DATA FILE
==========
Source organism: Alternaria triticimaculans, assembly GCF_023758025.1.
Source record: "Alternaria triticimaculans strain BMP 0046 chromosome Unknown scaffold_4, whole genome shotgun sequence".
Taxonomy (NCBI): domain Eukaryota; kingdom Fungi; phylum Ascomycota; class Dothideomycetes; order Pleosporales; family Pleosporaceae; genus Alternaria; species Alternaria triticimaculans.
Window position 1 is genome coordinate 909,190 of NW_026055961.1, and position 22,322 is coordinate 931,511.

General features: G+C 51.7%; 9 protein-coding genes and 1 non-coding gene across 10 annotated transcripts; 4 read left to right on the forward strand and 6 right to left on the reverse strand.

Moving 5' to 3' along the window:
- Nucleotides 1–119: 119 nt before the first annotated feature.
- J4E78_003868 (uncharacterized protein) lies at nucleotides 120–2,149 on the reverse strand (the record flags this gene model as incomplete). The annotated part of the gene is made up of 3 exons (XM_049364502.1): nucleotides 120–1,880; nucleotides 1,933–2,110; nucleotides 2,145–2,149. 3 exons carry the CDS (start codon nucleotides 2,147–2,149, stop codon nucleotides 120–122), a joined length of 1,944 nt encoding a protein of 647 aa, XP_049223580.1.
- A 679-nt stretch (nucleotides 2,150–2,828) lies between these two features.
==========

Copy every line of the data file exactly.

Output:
Source organism: Alternaria triticimaculans, assembly GCF_023758025.1.
Source record: "Alternaria triticimaculans strain BMP 0046 chromosome Unknown scaffold_4, whole genome shotgun sequence".
Taxonomy (NCBI): domain Eukaryota; kingdom Fungi; phylum Ascomycota; class Dothideomycetes; order Pleosporales; family Pleosporaceae; genus Alternaria; species Alternaria triticimaculans.
Window position 1 is genome coordinate 909,190 of NW_026055961.1, and position 22,322 is coordinate 931,511.

General features: G+C 51.7%; 9 protein-coding genes and 1 non-coding gene across 10 annotated transcripts; 4 read left to right on the forward strand and 6 right to left on the reverse strand.

Moving 5' to 3' along the window:
- Nucleotides 1–119: 119 nt before the first annotated feature.
- J4E78_003868 (uncharacterized protein) lies at nucleotides 120–2,149 on the reverse strand (the record flags this gene model as incomplete). The annotated part of the gene is made up of 3 exons (XM_049364502.1): nucleotides 120–1,880; nucleotides 1,933–2,110; nucleotides 2,145–2,149. 3 exons carry the CDS (start codon nucleotides 2,147–2,149, stop codon nucleotides 120–122), a joined length of 1,944 nt encoding a protein of 647 aa, XP_049223580.1.
- A 679-nt stretch (nucleotides 2,150–2,828) lies between these two features.